I said no, I hadn't, and why did they ask?
They were, they informed me, planning to launch a magazine for furry fans, and would love to have some stories from real (i.e., not known only within furry fandom) writers. And they hoped to pay actual money, though they couldn't promise.
I thought it sounded like an amusing challenge, so I got an address and other information, and when I got home I sat down and wrote "Foxy Lady," about a guy who wins a genetically-engineered fox-woman on a TV game show.
(I'm rather proud of the game show I invented, actually.)
So I sent it off and waited and when I finally heard back the magazine had changed ownership and name and was theoretically paying in McDonald's coupons but they'd forgotten to enclose them, and what the hell, I let them publish the story anyway. It appeared in Zoomorphica #1, Summer 1992.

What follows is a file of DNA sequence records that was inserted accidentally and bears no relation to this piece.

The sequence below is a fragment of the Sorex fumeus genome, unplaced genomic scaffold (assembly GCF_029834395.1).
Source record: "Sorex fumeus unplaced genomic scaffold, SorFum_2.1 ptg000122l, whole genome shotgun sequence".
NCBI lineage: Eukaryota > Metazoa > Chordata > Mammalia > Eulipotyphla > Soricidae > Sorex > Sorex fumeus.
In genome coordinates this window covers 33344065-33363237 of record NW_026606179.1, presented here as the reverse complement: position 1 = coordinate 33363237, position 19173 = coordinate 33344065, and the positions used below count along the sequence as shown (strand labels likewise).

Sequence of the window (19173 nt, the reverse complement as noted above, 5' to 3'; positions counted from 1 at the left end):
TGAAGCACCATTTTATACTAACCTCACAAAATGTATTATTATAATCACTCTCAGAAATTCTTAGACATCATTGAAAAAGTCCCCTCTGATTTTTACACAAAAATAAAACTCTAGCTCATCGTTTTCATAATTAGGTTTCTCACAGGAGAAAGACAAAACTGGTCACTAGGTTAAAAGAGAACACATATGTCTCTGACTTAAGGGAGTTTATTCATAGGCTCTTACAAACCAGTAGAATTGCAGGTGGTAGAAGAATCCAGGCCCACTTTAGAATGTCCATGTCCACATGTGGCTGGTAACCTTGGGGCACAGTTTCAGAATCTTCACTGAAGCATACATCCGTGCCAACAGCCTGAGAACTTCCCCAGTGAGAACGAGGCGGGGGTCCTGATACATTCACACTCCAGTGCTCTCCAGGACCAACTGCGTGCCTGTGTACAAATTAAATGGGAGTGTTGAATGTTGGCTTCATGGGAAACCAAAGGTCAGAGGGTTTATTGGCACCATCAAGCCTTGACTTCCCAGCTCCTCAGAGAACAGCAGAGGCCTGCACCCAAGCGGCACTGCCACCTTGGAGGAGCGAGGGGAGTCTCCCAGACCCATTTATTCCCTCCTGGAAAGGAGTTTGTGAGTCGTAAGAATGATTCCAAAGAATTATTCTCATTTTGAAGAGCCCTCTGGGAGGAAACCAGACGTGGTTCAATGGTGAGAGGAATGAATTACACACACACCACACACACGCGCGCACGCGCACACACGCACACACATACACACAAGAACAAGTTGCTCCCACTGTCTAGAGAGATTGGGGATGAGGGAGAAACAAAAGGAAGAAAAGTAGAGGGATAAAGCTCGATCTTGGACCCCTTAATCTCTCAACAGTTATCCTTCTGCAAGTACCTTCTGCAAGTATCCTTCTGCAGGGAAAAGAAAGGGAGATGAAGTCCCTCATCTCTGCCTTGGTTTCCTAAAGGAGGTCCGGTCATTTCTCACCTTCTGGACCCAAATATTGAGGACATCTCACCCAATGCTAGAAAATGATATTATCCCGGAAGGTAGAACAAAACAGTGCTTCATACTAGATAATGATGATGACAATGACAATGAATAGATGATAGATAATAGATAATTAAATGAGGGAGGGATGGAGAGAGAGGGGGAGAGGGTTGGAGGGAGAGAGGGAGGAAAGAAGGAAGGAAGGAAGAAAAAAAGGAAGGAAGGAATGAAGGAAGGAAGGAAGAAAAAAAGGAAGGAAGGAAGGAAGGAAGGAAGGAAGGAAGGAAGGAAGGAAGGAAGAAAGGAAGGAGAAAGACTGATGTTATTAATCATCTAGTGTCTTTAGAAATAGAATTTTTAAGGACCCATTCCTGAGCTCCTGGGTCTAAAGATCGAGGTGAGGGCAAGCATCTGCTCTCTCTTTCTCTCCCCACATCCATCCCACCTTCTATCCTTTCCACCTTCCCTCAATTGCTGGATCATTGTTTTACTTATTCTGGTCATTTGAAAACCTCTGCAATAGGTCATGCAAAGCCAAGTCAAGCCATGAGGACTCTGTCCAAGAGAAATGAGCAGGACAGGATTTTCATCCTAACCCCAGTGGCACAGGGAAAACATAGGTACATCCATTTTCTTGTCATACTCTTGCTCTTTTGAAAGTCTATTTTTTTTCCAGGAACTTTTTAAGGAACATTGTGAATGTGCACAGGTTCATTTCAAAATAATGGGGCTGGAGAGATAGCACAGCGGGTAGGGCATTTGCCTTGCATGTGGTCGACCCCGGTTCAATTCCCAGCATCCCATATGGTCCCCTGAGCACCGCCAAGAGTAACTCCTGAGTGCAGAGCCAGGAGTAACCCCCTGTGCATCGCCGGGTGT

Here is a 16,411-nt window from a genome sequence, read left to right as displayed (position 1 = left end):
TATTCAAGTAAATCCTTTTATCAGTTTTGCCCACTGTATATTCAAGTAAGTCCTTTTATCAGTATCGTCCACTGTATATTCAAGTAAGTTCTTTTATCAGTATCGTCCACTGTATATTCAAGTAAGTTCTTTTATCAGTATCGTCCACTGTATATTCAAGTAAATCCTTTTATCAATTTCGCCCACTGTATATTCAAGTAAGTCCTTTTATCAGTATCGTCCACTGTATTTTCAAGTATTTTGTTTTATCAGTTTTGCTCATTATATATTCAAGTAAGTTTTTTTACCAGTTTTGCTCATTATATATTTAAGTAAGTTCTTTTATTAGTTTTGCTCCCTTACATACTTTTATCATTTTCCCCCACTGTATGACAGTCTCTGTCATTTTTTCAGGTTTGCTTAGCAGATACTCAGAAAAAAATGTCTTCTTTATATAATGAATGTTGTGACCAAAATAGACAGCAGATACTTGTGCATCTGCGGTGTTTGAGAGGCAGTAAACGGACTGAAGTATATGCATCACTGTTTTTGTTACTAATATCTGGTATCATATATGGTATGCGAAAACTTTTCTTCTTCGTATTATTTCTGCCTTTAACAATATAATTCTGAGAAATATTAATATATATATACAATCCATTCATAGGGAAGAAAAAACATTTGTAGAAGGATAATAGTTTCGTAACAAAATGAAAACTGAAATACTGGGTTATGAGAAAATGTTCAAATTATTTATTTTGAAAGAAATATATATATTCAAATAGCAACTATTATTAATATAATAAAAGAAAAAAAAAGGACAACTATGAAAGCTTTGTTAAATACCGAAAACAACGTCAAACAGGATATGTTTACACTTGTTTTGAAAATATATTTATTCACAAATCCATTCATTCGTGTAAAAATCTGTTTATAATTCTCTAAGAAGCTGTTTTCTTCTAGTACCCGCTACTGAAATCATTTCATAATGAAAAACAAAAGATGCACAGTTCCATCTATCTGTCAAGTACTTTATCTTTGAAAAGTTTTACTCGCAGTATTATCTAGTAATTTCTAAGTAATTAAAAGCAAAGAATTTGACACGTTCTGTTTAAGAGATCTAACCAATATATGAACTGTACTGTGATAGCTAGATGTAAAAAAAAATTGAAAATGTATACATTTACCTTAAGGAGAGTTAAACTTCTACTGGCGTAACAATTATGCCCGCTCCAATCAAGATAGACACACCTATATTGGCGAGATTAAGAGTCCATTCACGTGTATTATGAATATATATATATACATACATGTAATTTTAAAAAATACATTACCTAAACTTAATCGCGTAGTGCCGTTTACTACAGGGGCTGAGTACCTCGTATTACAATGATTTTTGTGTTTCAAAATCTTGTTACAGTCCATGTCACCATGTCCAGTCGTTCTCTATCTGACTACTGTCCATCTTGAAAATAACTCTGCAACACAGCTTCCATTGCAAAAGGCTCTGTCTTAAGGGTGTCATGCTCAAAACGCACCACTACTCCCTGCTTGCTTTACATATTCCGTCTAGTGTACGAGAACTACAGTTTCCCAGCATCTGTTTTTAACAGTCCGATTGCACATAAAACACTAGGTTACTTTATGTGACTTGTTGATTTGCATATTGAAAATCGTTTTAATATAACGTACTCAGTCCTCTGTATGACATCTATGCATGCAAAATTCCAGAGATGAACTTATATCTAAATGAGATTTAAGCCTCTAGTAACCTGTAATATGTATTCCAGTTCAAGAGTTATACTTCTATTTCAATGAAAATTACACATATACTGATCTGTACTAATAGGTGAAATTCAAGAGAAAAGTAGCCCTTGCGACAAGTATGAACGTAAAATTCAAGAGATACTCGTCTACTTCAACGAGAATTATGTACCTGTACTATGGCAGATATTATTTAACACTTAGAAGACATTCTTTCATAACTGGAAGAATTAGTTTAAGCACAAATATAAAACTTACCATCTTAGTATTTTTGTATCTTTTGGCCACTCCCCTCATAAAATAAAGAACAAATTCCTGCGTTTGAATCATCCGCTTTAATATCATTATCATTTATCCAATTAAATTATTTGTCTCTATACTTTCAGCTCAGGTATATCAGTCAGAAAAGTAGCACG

There never was a Zoomorphica #2, so far as I can determine. Hell, I can't find any record of #1 outside my own office; if not for the contributor's copies in my files I might think I'd imagined it.
I still thought "Foxy Lady" was a pretty good story, so I'm always looking to get it more widely seen. I've sold reprint rights at least three times now, though some venues were pretty obscure. Fred Patten bought it for his anthology Best in Show, later reprinted as Furry!: The Best Anthropomorphic Fiction!, and when I was asked for a story for The Second Science Fiction Megapack: 25 Modern and Classic Tales by Masters it was "Foxy Lady" I sent. I like to think its appeal is not limited to furry fans.
That's it; here's your list of handy exits: